18% of U.S. insured property exposure is exposed to Atlantic and Gulf hurricanes

by Artemis on December 11, 2012

Independent catastrophe risk management and modelling firm Karen Clark & Company (KCC) has published an interesting report looking at U.S. insured property exposures using up to date exposure data in their RiskInsight platform for catastrophe risk management. The report shows that insured building values in the U.S. now totals over $40 trillion, including residential, commercial and industrial structures. Add in contents and time elements and you can double that figure to over $80 trillion.

Of the $80 trillion insured property exposure, including contents and time elements, as much as $15 trillion is directly exposed to Atlantic and Gulf coast hurricane risk and other coastal hazards such as storm surge, according to the report. The states leading the way with exposure to hurricanes and coastal hazards are New York, Florida and Texas.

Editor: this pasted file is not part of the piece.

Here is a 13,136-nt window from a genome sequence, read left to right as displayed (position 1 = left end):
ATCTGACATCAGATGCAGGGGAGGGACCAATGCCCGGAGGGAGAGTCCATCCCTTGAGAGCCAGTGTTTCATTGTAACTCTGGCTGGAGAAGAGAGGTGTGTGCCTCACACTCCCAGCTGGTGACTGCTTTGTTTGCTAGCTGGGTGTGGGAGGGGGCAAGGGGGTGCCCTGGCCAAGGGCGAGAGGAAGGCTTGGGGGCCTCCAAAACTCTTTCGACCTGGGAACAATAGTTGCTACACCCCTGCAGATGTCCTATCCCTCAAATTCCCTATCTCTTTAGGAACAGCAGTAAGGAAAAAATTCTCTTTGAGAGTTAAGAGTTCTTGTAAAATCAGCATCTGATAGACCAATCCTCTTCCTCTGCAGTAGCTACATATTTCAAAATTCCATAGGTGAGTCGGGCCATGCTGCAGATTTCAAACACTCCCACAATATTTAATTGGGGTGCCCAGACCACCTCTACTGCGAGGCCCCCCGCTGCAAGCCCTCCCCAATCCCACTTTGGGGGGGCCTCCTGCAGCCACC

Overall the states with the highest insured property exposures are California, followed by New York and Texas. The top ten U.S. states account for over 50% of the total exposure nation-wide. Five U.S. counties have over $1 trillion of exposure, with Los Angeles top and New York second.

Of the hurricane exposed states, New York has $4.938 trillion of coastal property exposure, Florida $3.305 trillion, Texas $1.446 trillion, Massachusetts $1.152 trillion and New Jersey $1.109 trillion.

This timely report is a good reminder of just how large the values exposed to hurricane and other property catastrophe risks are in the U.S. and shows the need for dilligent risk management and risk transfer. The figures for California demonstrate just how large the exposure to earthquake damage is as well.

You can download a copy of the report, titled 2012 Insured Property Values in the US, from the Karen Clark & Company website.

Subscribe for free and receive weekly Artemis email updates

Sign up for our regular free email newsletter and ensure you never miss any of the news from Artemis.

{ 0 comments… add one now }

Leave a Comment

{ 1 trackback }

← Older Article

Newer Article →